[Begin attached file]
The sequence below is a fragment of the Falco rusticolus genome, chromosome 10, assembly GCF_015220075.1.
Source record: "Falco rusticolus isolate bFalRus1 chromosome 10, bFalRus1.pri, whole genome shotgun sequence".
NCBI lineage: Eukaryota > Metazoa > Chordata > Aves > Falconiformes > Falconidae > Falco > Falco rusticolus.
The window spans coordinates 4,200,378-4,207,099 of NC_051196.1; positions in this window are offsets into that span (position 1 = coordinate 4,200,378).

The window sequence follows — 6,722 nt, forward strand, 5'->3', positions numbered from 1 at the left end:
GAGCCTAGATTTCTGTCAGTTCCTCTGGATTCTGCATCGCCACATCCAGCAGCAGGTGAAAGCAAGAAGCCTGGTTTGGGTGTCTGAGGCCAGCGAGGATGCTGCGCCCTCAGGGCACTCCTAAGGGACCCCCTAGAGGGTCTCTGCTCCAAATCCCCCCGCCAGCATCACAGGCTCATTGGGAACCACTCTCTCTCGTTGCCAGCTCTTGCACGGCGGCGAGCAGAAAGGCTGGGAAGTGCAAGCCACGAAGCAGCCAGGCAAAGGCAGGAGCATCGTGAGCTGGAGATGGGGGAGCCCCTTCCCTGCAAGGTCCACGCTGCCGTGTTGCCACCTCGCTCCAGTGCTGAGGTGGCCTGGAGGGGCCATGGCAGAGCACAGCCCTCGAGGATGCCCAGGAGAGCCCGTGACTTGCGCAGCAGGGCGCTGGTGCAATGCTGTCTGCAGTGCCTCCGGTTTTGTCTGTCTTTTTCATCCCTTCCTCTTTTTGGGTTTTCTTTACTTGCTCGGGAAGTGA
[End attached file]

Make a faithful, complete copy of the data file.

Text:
The sequence below is a fragment of the Falco rusticolus genome, chromosome 10, assembly GCF_015220075.1.
Source record: "Falco rusticolus isolate bFalRus1 chromosome 10, bFalRus1.pri, whole genome shotgun sequence".
NCBI lineage: Eukaryota > Metazoa > Chordata > Aves > Falconiformes > Falconidae > Falco > Falco rusticolus.
The window spans coordinates 4,200,378-4,207,099 of NC_051196.1; positions in this window are offsets into that span (position 1 = coordinate 4,200,378).

The window sequence follows — 6,722 nt, forward strand, 5'->3', positions numbered from 1 at the left end:
GAGCCTAGATTTCTGTCAGTTCCTCTGGATTCTGCATCGCCACATCCAGCAGCAGGTGAAAGCAAGAAGCCTGGTTTGGGTGTCTGAGGCCAGCGAGGATGCTGCGCCCTCAGGGCACTCCTAAGGGACCCCCTAGAGGGTCTCTGCTCCAAATCCCCCCGCCAGCATCACAGGCTCATTGGGAACCACTCTCTCTCGTTGCCAGCTCTTGCACGGCGGCGAGCAGAAAGGCTGGGAAGTGCAAGCCACGAAGCAGCCAGGCAAAGGCAGGAGCATCGTGAGCTGGAGATGGGGGAGCCCCTTCCCTGCAAGGTCCACGCTGCCGTGTTGCCACCTCGCTCCAGTGCTGAGGTGGCCTGGAGGGGCCATGGCAGAGCACAGCCCTCGAGGATGCCCAGGAGAGCCCGTGACTTGCGCAGCAGGGCGCTGGTGCAATGCTGTCTGCAGTGCCTCCGGTTTTGTCTGTCTTTTTCATCCCTTCCTCTTTTTGGGTTTTCTTTACTTGCTCGGGAAGTGA